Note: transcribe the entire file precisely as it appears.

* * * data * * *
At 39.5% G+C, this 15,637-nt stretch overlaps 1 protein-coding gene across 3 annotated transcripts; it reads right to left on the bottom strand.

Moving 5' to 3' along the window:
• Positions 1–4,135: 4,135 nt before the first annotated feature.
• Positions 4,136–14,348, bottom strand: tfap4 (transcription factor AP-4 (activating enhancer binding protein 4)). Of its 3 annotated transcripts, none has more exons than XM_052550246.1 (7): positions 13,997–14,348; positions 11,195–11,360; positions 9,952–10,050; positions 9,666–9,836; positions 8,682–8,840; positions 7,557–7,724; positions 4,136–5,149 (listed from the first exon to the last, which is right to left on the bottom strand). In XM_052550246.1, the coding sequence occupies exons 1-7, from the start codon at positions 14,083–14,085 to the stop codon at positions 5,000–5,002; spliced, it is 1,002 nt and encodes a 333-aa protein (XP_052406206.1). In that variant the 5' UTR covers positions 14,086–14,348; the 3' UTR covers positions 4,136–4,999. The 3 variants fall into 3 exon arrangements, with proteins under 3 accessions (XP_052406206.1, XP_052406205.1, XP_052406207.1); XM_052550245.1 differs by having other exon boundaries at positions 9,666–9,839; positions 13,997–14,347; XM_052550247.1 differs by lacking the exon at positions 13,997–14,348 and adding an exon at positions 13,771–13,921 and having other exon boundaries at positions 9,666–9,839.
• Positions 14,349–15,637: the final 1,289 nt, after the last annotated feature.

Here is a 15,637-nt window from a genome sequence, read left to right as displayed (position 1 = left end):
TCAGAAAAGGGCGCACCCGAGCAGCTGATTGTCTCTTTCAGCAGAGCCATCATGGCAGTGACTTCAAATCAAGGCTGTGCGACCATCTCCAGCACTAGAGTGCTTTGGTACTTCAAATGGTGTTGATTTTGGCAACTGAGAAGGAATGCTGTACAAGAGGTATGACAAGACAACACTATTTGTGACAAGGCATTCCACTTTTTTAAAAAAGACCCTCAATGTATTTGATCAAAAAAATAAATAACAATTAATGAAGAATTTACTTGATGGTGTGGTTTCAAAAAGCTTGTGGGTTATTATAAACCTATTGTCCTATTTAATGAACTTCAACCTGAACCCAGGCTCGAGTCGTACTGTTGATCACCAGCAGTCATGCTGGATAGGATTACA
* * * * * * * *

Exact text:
At 39.5% G+C, this 15,637-nt stretch overlaps 1 protein-coding gene across 3 annotated transcripts; it reads right to left on the bottom strand.

Moving 5' to 3' along the window:
• Positions 1–4,135: 4,135 nt before the first annotated feature.
• Positions 4,136–14,348, bottom strand: tfap4 (transcription factor AP-4 (activating enhancer binding protein 4)). Of its 3 annotated transcripts, none has more exons than XM_052550246.1 (7): positions 13,997–14,348; positions 11,195–11,360; positions 9,952–10,050; positions 9,666–9,836; positions 8,682–8,840; positions 7,557–7,724; positions 4,136–5,149 (listed from the first exon to the last, which is right to left on the bottom strand). In XM_052550246.1, the coding sequence occupies exons 1-7, from the start codon at positions 14,083–14,085 to the stop codon at positions 5,000–5,002; spliced, it is 1,002 nt and encodes a 333-aa protein (XP_052406206.1). In that variant the 5' UTR covers positions 14,086–14,348; the 3' UTR covers positions 4,136–4,999. The 3 variants fall into 3 exon arrangements, with proteins under 3 accessions (XP_052406206.1, XP_052406205.1, XP_052406207.1); XM_052550245.1 differs by having other exon boundaries at positions 9,666–9,839; positions 13,997–14,347; XM_052550247.1 differs by lacking the exon at positions 13,997–14,348 and adding an exon at positions 13,771–13,921 and having other exon boundaries at positions 9,666–9,839.
• Positions 14,349–15,637: the final 1,289 nt, after the last annotated feature.

Here is a 15,637-nt window from a genome sequence, read left to right as displayed (position 1 = left end):
TCAGAAAAGGGCGCACCCGAGCAGCTGATTGTCTCTTTCAGCAGAGCCATCATGGCAGTGACTTCAAATCAAGGCTGTGCGACCATCTCCAGCACTAGAGTGCTTTGGTACTTCAAATGGTGTTGATTTTGGCAACTGAGAAGGAATGCTGTACAAGAGGTATGACAAGACAACACTATTTGTGACAAGGCATTCCACTTTTTTAAAAAAGACCCTCAATGTATTTGATCAAAAAAATAAATAACAATTAATGAAGAATTTACTTGATGGTGTGGTTTCAAAAAGCTTGTGGGTTATTATAAACCTATTGTCCTATTTAATGAACTTCAACCTGAACCCAGGCTCGAGTCGTACTGTTGATCACCAGCAGTCATGCTGGATAGGATTACA